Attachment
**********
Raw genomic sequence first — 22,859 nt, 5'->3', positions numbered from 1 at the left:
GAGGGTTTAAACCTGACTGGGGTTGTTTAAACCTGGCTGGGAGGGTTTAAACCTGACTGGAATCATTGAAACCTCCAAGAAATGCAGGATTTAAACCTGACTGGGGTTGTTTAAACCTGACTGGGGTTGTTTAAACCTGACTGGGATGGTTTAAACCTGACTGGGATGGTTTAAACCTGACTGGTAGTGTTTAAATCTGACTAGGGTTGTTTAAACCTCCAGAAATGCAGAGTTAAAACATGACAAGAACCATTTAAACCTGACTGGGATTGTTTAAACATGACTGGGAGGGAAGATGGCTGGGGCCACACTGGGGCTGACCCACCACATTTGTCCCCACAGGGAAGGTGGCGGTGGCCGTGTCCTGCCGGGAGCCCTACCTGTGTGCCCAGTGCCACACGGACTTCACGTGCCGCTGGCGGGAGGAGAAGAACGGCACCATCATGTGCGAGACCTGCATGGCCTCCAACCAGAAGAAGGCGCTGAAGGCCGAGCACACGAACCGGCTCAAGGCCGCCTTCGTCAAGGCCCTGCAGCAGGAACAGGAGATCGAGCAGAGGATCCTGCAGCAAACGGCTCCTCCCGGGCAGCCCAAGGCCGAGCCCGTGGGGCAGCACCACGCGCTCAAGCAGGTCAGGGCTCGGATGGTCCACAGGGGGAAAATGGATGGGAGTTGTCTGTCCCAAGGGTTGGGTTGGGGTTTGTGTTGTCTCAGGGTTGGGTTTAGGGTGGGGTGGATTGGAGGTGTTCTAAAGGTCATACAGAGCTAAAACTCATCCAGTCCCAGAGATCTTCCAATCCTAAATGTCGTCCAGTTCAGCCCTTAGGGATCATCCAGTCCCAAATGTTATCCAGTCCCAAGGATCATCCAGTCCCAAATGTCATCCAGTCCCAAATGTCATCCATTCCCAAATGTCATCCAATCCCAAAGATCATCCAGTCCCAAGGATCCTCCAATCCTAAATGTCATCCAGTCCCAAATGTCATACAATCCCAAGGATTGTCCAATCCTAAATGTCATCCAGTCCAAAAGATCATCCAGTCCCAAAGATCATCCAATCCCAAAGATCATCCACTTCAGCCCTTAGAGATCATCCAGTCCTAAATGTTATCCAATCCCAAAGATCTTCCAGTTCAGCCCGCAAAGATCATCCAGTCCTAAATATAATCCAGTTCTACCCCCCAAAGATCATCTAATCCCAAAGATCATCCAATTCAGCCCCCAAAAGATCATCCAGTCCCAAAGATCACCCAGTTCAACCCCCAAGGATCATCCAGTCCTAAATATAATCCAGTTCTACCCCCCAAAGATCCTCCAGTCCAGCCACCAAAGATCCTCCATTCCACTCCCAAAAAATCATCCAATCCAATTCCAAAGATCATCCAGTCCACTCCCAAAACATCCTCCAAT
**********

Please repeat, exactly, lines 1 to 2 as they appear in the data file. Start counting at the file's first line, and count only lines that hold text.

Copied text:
Raw genomic sequence first — 22,859 nt, 5'->3', positions numbered from 1 at the left:
GAGGGTTTAAACCTGACTGGGGTTGTTTAAACCTGGCTGGGAGGGTTTAAACCTGACTGGAATCATTGAAACCTCCAAGAAATGCAGGATTTAAACCTGACTGGGGTTGTTTAAACCTGACTGGGGTTGTTTAAACCTGACTGGGATGGTTTAAACCTGACTGGGATGGTTTAAACCTGACTGGTAGTGTTTAAATCTGACTAGGGTTGTTTAAACCTCCAGAAATGCAGAGTTAAAACATGACAAGAACCATTTAAACCTGACTGGGATTGTTTAAACATGACTGGGAGGGAAGATGGCTGGGGCCACACTGGGGCTGACCCACCACATTTGTCCCCACAGGGAAGGTGGCGGTGGCCGTGTCCTGCCGGGAGCCCTACCTGTGTGCCCAGTGCCACACGGACTTCACGTGCCGCTGGCGGGAGGAGAAGAACGGCACCATCATGTGCGAGACCTGCATGGCCTCCAACCAGAAGAAGGCGCTGAAGGCCGAGCACACGAACCGGCTCAAGGCCGCCTTCGTCAAGGCCCTGCAGCAGGAACAGGAGATCGAGCAGAGGATCCTGCAGCAAACGGCTCCTCCCGGGCAGCCCAAGGCCGAGCCCGTGGGGCAGCACCACGCGCTCAAGCAGGTCAGGGCTCGGATGGTCCACAGGGGGAAAATGGATGGGAGTTGTCTGTCCCAAGGGTTGGGTTGGGGTTTGTGTTGTCTCAGGGTTGGGTTTAGGGTGGGGTGGATTGGAGGTGTTCTAAAGGTCATACAGAGCTAAAACTCATCCAGTCCCAGAGATCTTCCAATCCTAAATGTCGTCCAGTTCAGCCCTTAGGGATCATCCAGTCCCAAATGTTATCCAGTCCCAAGGATCATCCAGTCCCAAATGTCATCCAGTCCCAAATGTCATCCATTCCCAAATGTCATCCAATCCCAAAGATCATCCAGTCCCAAGGATCCTCCAATCCTAAATGTCATCCAGTCCCAAATGTCATACAATCCCAAGGATTGTCCAATCCTAAATGTCATCCAGTCCAAAAGATCATCCAGTCCCAAAGATCATCCAATCCCAAAGATCATCCACTTCAGCCCTTAGAGATCATCCAGTCCTAAATGTTATCCAATCCCAAAGATCTTCCAGTTCAGCCCGCAAAGATCATCCAGTCCTAAATATAATCCAGTTCTACCCCCCAAAGATCATCTAATCCCAAAGATCATCCAATTCAGCCCCCAAAAGATCATCCAGTCCCAAAGATCACCCAGTTCAACCCCCAAGGATCATCCAGTCCTAAATATAATCCAGTTCTACCCCCCAAAGATCCTCCAGTCCAGCCACCAAAGATCCTCCATTCCACTCCCAAAAAATCATCCAATCCAATTCCAAAGATCATCCAGTCCACTCCCAAAACATCCTCCAAT